Traditionally, multi-vendor industrial consortiums are the best approach to commoditize a core component in the long term, mainly when there exists solid base software, but not to bring to market a complete enterprise-ready solution from scratch in the short term. In these situations the addition of more developers and members slows the project down, and the well-known Brooks law (The Mythical Man-Month) applies both at development and governance levels. OpenStack is reaching a point where the consensus based approach has limited the competitiveness of the project.

We believe that a centralized model with a strong individual leadership is the best way to quickly build a production-ready enterprise-class open-source product, mainly in the early stages of a fast growing market. Please do not pin this on us being control freaks; we do so because we want to create a great product and we want to take responsibility for the entire product and need to be responsive to our users. Benevolent dictator governance is the model followed by other successful open-source projects like Android or Linux Kernel, and, in our view, it is the most effective way to focus on engineering quality, to prioritize user needs, and also to ensure long term support.

The above reasons are the foundation of this claim: OpenNebula is made for users by users, OpenStack is made for vendors by vendors. This may seem like a daring statement, but we have been following this path for years, and haven’t observed anything that proves this wrong.

B. Different Cloud Models

Although there are as many ways to understand cloud computing as there are organizations planning to build a cloud, they mostly fall between two extreme cloud models:

  • Enterprise Cloud Model (Datacenter Virtualization): On one side, there are businesses that understand cloud as an extension of virtualization in the datacenter; hence looking for a VMware vCloud-like infrastructure automation tool to orchestrate and simplify the management of the virtualized resources.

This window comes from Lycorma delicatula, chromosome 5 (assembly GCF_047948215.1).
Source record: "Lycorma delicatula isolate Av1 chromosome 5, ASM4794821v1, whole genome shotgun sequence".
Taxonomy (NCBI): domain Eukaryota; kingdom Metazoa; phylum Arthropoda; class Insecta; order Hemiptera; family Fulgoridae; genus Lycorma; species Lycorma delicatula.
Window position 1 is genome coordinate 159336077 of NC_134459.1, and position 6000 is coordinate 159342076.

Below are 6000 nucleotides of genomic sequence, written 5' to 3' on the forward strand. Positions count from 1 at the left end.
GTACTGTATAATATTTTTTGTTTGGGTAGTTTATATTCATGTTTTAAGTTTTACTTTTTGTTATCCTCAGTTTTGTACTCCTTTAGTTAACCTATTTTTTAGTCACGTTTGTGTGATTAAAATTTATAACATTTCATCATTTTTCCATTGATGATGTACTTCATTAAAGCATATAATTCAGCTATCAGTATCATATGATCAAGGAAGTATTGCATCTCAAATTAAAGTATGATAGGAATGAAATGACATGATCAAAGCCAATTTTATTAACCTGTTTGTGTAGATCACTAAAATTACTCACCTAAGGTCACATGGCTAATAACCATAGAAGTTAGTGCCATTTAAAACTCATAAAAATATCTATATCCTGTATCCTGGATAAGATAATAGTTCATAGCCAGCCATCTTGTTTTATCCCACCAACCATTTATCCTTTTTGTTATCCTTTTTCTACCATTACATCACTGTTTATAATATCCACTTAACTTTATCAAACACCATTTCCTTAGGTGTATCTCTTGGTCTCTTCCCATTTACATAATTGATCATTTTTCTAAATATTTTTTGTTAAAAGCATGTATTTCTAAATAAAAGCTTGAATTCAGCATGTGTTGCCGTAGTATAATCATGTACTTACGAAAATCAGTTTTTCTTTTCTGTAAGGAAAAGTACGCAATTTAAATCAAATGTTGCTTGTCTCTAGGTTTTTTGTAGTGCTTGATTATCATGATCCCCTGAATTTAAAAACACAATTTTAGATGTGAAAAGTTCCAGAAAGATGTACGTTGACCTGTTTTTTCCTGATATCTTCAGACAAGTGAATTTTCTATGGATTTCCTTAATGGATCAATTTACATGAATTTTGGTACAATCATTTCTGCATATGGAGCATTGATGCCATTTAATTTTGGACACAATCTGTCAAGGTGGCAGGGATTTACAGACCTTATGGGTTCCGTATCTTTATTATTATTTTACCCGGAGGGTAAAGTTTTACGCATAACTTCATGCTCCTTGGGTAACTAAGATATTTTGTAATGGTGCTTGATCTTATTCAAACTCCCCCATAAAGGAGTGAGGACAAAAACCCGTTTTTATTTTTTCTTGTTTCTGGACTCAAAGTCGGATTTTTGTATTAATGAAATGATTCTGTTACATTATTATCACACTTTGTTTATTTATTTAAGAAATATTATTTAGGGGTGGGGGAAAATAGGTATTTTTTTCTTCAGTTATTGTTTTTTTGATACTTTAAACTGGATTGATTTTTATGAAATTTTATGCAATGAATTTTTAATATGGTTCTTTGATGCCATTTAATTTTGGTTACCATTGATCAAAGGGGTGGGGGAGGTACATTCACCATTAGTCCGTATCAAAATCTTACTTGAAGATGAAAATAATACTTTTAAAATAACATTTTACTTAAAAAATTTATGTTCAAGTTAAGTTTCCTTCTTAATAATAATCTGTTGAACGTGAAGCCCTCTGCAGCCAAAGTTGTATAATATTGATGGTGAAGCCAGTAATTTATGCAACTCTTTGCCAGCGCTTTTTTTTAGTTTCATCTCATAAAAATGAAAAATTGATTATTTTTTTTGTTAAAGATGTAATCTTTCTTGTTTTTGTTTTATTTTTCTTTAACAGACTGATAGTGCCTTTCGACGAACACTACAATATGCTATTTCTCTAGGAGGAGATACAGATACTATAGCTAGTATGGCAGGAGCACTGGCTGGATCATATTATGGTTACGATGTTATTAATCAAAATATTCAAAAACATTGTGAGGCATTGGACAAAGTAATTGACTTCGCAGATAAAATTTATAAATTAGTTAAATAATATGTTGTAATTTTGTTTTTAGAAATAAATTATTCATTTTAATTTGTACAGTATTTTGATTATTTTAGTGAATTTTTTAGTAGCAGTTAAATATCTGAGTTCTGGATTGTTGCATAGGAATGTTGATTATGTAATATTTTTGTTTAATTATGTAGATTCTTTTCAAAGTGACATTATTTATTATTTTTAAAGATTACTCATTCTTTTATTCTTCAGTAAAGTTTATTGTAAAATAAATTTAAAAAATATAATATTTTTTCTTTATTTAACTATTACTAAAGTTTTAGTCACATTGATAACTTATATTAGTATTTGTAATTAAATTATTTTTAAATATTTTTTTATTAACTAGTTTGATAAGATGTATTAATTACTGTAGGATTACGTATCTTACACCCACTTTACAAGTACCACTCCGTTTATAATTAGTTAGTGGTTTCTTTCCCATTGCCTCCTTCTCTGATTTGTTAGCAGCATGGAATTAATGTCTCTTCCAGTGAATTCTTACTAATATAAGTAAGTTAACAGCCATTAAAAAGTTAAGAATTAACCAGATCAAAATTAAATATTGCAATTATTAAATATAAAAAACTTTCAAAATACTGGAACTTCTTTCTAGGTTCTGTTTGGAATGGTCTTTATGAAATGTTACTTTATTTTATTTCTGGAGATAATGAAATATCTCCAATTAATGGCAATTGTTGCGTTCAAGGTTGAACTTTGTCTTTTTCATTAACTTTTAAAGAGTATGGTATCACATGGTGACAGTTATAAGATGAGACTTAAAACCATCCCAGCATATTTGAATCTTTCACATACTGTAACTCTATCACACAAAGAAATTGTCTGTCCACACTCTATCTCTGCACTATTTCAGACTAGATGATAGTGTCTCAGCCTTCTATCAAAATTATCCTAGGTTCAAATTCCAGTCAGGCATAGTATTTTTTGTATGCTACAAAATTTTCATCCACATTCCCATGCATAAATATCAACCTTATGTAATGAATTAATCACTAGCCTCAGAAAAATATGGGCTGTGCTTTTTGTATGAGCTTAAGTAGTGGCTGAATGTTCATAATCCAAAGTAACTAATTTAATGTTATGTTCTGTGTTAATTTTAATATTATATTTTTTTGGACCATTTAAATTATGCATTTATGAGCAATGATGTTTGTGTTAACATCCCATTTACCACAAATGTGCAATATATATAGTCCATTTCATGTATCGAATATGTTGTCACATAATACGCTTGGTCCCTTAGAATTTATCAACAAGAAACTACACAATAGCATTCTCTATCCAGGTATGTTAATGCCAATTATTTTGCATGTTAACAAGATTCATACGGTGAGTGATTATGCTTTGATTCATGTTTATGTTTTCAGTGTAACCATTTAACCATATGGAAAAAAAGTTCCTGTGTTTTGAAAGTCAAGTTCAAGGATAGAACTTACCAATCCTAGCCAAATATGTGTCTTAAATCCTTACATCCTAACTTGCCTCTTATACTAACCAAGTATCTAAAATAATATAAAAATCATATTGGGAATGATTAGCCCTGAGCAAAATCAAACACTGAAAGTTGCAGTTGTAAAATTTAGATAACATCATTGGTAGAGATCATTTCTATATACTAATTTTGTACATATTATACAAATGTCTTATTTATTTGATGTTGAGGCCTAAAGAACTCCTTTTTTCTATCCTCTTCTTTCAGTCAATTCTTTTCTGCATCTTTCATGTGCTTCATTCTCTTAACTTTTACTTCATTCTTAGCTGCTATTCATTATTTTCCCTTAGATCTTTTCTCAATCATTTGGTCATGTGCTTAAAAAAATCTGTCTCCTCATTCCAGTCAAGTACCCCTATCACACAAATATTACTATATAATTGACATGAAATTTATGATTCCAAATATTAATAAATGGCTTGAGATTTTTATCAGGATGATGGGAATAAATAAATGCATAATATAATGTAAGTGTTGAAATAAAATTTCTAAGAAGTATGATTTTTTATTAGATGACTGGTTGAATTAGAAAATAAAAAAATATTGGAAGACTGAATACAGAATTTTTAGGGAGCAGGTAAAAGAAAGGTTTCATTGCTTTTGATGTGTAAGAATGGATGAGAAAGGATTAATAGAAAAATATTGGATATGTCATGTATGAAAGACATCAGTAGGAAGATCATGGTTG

• Public Cloud Model (Infrastructure Provision): On the other side, there are businesses that understand cloud as an AWS-like cloud on-premise; hence looking for a provisioning tool to supply virtualized resources on-demand.


Although OpenStack now tries to be everything for everyone, it was created as an open-source effort to compete against Amazon Web Services (AWS). Therefore while OpenStack is addressing the Infrastructure Provision segment; OpenNebula better meets the needs of Enterprise Cloud Computing. Since both tools enable infrastructure cloud computing, there is some overlap in the features they provide. However, each cloud model presents different architectural constraints and requires specialized interfaces, management capabilities and integration support. OpenNebula and OpenStack serve different needs and implement completely different philosophies.

C. Different Product Views

OpenNebula is a single enterprise-ready open-source product, easy to install and operate, with a single installing and updating process, a one-stop community and a long-term commercial support. Any organization can use the open-source distribution to build a production cloud, and receive best-effort support through the community mailing list. Additionally, any organization can purchase commercial support directly from the developers. The important aspect is that we do not deliver enterprise editions of the software, we commercially support the community software.


On the other hand, OpenStack comprises many subprojects with different levels maturity that require complex integration to achieve a functional cloud infrastructure. A growing number of components and subprojects is making even more difficult their integration and coordination, and the delivery of a single coherent solution. No update path is provided if you want to install a new version, and there is not commercial support. Any organization interested in using OpenStack, and requiring commercial support and enterprise maturity, is recommended (by the vendors running the project) to deploy any of the several enterprise distributions.


From a business perspective, OpenNebula does not compete with OpenStack but with the many existing vendor “stacks” based on OpenStack, mainly with those by HP, Red Hat and IBM. These enterprise-grade distributions incorporate different versions of the OpenStack components with extended features, custom enhancements and integrations that may erode their compatibility and interoperability. Moreover many of them include proprietary components and exhibit significant differences in the implementation of critical underlying functionality.

So the organization that chooses OpenStack is actually using proprietary software based on OpenStack, and is locked into that specific distribution given that the vendor only supports its own stack, not the community version. Even worse, there is no way to migrate to another vendor distribution. In other words, these distributions do not offer the main benefits of open-source: low-cost, no lock-in, flexibility and interoperability.

D. A Look To the Future